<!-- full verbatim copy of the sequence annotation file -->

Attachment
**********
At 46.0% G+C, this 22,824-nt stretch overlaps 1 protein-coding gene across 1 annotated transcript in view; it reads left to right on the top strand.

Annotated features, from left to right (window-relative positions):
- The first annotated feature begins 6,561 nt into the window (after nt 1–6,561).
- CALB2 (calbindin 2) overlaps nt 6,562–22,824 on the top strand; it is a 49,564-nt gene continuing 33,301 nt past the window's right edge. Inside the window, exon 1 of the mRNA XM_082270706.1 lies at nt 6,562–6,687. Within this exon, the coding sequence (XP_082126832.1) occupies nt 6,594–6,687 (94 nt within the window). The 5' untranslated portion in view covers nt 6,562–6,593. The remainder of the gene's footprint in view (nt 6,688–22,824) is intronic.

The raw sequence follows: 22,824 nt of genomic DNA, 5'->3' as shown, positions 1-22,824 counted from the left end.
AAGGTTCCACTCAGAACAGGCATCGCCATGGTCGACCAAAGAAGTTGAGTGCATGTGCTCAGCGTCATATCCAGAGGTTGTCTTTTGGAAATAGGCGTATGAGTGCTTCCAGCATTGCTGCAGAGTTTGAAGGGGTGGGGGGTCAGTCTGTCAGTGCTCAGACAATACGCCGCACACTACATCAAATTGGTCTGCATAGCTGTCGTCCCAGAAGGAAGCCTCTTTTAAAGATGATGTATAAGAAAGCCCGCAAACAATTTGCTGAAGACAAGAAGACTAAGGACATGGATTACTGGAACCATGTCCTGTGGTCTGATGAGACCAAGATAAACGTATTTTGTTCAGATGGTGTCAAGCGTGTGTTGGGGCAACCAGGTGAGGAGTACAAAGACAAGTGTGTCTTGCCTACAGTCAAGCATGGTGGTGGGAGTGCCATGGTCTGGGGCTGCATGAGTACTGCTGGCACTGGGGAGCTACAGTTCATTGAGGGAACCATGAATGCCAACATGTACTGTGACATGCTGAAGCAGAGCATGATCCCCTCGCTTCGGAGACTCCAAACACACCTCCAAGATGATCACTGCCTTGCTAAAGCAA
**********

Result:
At 46.0% G+C, this 22,824-nt stretch overlaps 1 protein-coding gene across 1 annotated transcript in view; it reads left to right on the top strand.

Annotated features, from left to right (window-relative positions):
- The first annotated feature begins 6,561 nt into the window (after nt 1–6,561).
- CALB2 (calbindin 2) overlaps nt 6,562–22,824 on the top strand; it is a 49,564-nt gene continuing 33,301 nt past the window's right edge. Inside the window, exon 1 of the mRNA XM_082270706.1 lies at nt 6,562–6,687. Within this exon, the coding sequence (XP_082126832.1) occupies nt 6,594–6,687 (94 nt within the window). The 5' untranslated portion in view covers nt 6,562–6,593. The remainder of the gene's footprint in view (nt 6,688–22,824) is intronic.

The raw sequence follows: 22,824 nt of genomic DNA, 5'->3' as shown, positions 1-22,824 counted from the left end.
AAGGTTCCACTCAGAACAGGCATCGCCATGGTCGACCAAAGAAGTTGAGTGCATGTGCTCAGCGTCATATCCAGAGGTTGTCTTTTGGAAATAGGCGTATGAGTGCTTCCAGCATTGCTGCAGAGTTTGAAGGGGTGGGGGGTCAGTCTGTCAGTGCTCAGACAATACGCCGCACACTACATCAAATTGGTCTGCATAGCTGTCGTCCCAGAAGGAAGCCTCTTTTAAAGATGATGTATAAGAAAGCCCGCAAACAATTTGCTGAAGACAAGAAGACTAAGGACATGGATTACTGGAACCATGTCCTGTGGTCTGATGAGACCAAGATAAACGTATTTTGTTCAGATGGTGTCAAGCGTGTGTTGGGGCAACCAGGTGAGGAGTACAAAGACAAGTGTGTCTTGCCTACAGTCAAGCATGGTGGTGGGAGTGCCATGGTCTGGGGCTGCATGAGTACTGCTGGCACTGGGGAGCTACAGTTCATTGAGGGAACCATGAATGCCAACATGTACTGTGACATGCTGAAGCAGAGCATGATCCCCTCGCTTCGGAGACTCCAAACACACCTCCAAGATGATCACTGCCTTGCTAAAGCAA